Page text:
Mass General’s Multidisciplinary Arrhythmia Treatment Approach

At Mass General, experts in sports cardiology and electrophysiology partner to provide comprehensive cardiovascular care and physiologic testing for active individuals with cardiac concerns. The team includes:

  • Sports cardiologists
  • Electrophysiologists
  • Imaging specialists
  • Cardiac geneticists
  • Interventional radiologists

Notably, the convergence of Dr. Baggish’s sports cardiology expertise with Dr. Barrett’s cardiac arrhythmia proficiency sets Mass General apart in its approach to arrhythmias in the active patient population. “This program provides both a high-level medical approach and a high-level sports cardiology approach to understanding the disease as well as the performance capacities of our patients,” says Dr. Barrett. “We’ve put together a multidisciplinary team that cares for athletic and active people with arrhythmias in a way that is not being done anywhere else.”

Dedicated Care for Athletes with Arrhythmias

Mass General sees such a large number of athletes with arrhythmias that it dedicated a multidisciplinary clinic to the patient population. What can often take several weeks with stepwise appointments and multiple referrals at other sites now can be accomplished in one visit.

At the monthly AAC sessions, patients can complete multiple aspects of care in one visit, including:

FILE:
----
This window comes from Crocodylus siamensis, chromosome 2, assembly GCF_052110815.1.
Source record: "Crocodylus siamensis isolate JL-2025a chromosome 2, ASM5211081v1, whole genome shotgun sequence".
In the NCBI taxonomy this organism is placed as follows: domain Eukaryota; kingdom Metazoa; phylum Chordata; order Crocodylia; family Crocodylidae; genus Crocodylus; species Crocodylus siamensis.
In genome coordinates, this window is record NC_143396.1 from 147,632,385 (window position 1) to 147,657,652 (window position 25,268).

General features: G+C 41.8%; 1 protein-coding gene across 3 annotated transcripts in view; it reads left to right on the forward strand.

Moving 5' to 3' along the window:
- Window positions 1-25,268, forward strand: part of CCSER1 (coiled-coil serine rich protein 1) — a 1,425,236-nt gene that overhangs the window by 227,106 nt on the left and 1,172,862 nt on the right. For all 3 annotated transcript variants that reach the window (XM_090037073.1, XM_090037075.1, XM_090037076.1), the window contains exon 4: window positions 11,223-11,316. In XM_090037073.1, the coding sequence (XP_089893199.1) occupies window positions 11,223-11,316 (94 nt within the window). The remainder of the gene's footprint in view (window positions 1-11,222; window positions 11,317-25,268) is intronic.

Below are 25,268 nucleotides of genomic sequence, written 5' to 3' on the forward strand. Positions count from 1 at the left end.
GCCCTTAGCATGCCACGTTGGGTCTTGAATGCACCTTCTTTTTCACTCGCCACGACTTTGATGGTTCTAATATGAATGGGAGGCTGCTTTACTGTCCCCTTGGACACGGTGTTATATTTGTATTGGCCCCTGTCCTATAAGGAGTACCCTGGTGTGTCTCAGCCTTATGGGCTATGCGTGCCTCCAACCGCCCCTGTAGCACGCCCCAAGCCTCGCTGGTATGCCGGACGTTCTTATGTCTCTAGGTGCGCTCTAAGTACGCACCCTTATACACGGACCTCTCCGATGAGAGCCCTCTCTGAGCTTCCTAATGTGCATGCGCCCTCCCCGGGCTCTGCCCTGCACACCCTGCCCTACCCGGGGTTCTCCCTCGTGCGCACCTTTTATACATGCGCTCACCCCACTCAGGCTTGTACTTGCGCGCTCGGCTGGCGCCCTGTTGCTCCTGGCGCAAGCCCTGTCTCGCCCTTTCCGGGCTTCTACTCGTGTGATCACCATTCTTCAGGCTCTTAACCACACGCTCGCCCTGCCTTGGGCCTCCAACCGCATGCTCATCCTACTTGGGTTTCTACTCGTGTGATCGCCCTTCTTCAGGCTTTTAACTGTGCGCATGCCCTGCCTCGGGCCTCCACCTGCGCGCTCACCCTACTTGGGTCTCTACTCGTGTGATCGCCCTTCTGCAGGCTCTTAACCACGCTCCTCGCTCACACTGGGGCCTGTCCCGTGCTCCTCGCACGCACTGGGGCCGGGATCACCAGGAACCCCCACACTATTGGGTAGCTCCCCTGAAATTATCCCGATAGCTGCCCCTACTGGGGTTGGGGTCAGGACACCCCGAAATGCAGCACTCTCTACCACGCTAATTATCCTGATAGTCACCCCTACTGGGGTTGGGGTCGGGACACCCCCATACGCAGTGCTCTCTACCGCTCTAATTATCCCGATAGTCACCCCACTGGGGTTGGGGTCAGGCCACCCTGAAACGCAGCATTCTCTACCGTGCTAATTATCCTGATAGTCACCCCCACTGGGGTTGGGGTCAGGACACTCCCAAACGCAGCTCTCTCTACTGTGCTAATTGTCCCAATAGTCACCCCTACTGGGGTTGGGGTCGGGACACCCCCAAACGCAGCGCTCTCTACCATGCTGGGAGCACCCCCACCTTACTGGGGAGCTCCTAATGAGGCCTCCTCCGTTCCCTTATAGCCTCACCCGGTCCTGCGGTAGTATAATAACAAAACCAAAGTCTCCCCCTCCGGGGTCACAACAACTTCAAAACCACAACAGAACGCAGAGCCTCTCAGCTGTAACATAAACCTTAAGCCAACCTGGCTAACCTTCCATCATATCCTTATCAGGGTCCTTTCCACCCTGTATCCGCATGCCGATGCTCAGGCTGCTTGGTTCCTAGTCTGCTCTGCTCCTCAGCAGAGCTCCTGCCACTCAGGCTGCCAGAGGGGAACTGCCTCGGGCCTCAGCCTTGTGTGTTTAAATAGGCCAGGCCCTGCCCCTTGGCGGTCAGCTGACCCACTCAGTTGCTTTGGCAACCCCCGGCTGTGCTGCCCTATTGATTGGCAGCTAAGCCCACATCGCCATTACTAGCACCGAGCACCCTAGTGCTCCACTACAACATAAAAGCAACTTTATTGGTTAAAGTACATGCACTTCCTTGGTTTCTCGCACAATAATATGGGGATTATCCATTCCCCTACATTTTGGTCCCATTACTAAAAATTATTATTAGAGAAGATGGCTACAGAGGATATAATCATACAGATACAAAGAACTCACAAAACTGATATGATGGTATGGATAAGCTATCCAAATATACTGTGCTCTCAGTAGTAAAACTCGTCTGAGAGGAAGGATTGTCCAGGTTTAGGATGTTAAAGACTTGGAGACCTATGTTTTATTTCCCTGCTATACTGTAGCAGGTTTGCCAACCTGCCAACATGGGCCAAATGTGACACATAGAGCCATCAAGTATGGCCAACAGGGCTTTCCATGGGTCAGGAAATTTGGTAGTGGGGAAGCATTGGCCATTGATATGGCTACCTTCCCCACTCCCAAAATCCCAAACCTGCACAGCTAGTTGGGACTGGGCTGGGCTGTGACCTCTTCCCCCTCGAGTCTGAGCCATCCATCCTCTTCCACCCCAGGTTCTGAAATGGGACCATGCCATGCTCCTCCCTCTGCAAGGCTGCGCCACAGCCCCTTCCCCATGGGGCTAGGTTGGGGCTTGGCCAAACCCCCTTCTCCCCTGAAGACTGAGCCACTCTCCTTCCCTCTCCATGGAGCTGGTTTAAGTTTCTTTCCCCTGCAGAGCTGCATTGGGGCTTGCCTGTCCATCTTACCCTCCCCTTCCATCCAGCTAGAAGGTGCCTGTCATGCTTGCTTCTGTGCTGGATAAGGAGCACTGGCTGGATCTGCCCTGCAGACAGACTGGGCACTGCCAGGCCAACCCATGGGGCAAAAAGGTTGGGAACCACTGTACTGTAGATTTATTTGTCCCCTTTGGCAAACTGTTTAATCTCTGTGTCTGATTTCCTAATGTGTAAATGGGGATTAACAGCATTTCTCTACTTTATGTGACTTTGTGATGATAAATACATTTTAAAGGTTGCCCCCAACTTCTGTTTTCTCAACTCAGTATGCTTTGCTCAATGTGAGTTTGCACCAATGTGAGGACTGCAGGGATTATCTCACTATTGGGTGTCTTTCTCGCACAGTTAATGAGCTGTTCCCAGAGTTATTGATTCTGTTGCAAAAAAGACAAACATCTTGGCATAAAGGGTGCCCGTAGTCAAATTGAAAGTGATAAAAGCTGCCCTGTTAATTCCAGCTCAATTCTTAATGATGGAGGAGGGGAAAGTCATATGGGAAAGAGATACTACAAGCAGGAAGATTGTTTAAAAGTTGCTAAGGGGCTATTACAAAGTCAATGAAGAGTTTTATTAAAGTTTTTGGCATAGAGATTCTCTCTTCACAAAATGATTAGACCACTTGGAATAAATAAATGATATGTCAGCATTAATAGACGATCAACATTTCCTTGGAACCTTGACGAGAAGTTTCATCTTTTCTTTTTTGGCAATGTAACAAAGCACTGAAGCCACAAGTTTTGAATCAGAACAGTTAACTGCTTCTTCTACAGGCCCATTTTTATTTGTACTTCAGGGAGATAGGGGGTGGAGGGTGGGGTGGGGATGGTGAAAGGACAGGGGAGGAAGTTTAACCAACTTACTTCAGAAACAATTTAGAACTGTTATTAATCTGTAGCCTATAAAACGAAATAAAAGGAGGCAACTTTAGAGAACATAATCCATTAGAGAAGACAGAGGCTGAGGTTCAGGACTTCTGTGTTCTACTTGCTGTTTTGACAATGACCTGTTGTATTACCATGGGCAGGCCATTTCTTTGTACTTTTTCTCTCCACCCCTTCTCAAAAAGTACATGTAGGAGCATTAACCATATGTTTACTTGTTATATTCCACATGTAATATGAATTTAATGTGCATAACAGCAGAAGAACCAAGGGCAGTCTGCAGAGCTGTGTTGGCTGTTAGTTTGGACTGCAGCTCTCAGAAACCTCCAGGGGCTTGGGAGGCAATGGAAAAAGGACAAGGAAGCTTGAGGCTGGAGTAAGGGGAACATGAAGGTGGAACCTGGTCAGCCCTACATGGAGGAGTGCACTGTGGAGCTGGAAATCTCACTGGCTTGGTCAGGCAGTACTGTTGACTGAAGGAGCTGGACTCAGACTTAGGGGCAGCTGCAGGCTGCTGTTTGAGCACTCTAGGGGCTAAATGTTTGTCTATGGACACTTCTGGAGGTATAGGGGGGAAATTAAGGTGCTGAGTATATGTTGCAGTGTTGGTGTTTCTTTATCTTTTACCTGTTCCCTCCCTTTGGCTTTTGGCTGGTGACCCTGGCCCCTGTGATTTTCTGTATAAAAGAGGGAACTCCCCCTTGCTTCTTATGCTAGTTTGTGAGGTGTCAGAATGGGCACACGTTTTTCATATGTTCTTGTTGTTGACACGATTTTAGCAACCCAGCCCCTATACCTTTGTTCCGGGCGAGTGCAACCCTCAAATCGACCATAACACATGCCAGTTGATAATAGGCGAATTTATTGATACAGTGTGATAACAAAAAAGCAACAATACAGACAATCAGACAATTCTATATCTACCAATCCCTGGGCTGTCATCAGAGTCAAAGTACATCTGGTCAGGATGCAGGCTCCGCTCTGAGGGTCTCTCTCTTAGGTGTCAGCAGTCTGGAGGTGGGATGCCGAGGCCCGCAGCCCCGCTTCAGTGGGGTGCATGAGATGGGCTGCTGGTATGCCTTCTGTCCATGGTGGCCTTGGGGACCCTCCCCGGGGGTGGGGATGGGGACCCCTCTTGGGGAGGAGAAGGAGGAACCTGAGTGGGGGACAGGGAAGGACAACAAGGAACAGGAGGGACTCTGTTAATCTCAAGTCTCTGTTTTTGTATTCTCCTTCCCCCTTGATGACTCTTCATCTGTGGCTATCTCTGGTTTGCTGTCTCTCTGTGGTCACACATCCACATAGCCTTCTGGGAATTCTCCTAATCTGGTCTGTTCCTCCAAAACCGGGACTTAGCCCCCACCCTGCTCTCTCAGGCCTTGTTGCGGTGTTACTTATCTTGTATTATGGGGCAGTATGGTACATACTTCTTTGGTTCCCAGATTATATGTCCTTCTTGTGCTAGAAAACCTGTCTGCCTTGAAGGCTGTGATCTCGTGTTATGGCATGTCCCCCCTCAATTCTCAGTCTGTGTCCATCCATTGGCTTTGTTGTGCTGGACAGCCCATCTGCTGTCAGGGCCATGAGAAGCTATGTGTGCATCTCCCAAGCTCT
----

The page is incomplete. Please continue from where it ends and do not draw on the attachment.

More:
• A consultation with a sports cardiologist and an electrophysiologist
  • Imaging scans
  • Exercise performance testing

Caring for athletes with arrhythmias requires an understanding of athletes as well as every available management strategy for arrhythmias. "One without the other is suboptimal care," says Dr. Baggish.

“While we always place patients’ health and safety as our first priority, we consider returning people to their athletic prowess a close second,” he says. “We understand how important sports activities can be to an athlete’s identity, and we make every effort to get people back to their activity level as quickly as possible.”

Refer a patient to the Cardiovascular Performance Program

Learn more about the Telemachus & Irene Demoulas Family Foundation Center for Cardiac Arrhythmias


Vascular access complications are a common after electrophysiological procedures. Direct US visualization with micropuncture needle reduces complications.


Aaron Baggish, MD, director of Mass General’s Cardiovascular Performance Program, discusses his team’s focus on quantifying the exercise dose-response relationship by leveraging tools like blood biomarkers and cardiac imaging, with the goal of better understanding the health response to exercise.